The Oregon State University Sesquicentennial Oral History Project

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Mas Subramanian Oral History Interview

Life history interview conducted by Chris Petersen.

September 30, 2015


“Luck Only Favors the Alert Mind”  September 30, 2015  Location: Valley Library, Oregon State University.  Watch Video | Download Transcript (PDF)

In the interview, Subramanian discusses his family background and upbringing in Madras, India, commenting on the cultural and political milieu in which he was raised, and likewise noting his earliest interests in science and the means by which he pursued this passion as a boy. He then recalls the years of his higher education, including his undergraduate and master's studies in Chemistry at the University of Madras, and his doctoral candidacy at the Madras branch of the Indian Institute of Technology. In reflecting on his time as a Ph.D. student, Subramanian makes particular note of his influential early investigations on pyrochlores, and the chance meeting with Abraham Clearfield that led to his relocation to the United States.

From there, Subramanian describes his stint as a post-doctoral researcher at Texas A&M University, where he led investigations on new materials for use in batteries. He then details the circumstances by which he came to be employed as a researcher at DuPont, where he remained for twenty-two years. Subramanian's discussion of his time at DuPont include memories of the research that he led, his work habits and the work environment at the company, and his impressions of life on the East Coast.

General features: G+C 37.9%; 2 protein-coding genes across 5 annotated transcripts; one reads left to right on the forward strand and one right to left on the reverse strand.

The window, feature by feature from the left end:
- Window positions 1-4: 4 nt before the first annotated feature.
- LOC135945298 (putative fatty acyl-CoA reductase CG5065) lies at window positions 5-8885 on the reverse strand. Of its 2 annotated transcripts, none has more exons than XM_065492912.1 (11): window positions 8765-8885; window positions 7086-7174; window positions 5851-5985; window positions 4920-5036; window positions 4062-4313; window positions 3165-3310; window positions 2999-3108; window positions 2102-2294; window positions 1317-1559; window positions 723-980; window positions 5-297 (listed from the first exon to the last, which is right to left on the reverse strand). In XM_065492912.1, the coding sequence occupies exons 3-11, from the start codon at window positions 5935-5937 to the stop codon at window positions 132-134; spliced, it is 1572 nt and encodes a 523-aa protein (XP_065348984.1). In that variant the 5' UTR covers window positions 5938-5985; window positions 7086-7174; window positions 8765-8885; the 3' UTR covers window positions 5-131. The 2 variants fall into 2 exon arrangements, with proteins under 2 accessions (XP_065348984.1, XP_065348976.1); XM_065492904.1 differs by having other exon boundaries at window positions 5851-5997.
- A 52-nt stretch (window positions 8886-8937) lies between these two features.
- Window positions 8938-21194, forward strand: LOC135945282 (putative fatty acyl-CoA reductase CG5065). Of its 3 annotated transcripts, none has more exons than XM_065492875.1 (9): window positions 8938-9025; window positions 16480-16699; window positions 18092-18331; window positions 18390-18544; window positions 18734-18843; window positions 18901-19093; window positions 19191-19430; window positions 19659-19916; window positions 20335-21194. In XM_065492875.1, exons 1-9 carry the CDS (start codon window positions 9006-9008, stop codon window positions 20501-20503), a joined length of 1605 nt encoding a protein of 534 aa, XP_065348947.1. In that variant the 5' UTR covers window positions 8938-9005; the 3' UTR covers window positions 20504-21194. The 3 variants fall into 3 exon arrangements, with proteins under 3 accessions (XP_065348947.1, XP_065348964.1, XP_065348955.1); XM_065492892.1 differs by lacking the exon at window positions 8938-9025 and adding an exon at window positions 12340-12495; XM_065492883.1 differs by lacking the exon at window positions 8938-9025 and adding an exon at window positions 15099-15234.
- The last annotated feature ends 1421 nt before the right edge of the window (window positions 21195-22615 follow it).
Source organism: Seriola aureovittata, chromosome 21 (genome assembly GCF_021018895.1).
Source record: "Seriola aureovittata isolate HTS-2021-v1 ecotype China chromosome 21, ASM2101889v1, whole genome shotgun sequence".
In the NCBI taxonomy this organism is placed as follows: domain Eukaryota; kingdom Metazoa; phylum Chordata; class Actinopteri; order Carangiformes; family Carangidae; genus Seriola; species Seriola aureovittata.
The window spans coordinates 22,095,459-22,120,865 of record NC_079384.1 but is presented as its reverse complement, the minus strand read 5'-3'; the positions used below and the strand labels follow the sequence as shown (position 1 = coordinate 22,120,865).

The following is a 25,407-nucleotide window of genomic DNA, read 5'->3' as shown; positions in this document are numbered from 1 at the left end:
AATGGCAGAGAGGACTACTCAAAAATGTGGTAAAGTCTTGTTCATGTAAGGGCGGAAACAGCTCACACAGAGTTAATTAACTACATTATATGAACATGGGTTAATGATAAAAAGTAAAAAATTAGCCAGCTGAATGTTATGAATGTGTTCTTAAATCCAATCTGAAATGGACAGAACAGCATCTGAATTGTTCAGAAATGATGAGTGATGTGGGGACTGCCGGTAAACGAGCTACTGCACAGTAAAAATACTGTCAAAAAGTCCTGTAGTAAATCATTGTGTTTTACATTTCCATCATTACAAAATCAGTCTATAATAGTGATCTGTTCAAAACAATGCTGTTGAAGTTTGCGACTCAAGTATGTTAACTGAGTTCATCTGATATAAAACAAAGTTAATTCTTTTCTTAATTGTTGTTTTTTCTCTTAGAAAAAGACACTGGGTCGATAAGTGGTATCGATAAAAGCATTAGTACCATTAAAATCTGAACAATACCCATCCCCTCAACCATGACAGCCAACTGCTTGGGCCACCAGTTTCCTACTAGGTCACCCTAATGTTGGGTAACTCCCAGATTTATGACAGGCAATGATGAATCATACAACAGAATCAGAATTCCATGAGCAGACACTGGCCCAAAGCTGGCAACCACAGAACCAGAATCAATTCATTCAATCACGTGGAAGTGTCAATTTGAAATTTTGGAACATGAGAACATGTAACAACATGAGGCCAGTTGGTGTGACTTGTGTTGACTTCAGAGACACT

The remainder of the session focuses on Subramanian's career as a faculty member at Oregon State University. In this, he outlines his decision to move into academia from DuPont, and also speaks of setting up his laboratory and initiating a new program of research. A major topic of the interview is the story behind the Subramanian lab's accidental discovery of a new form of blue pigment in 2009. In recounting this breakthrough, Subramanian also provides insight into the discovery's importance and the role that good fortune has frequently played in the history of scientific advancement.

The interview concludes with Subramanian's thoughts on his association with the Oregon Nanoscience and Microtechnologies Institute; his perspective on change in the College of Science; and his ambitions for the future.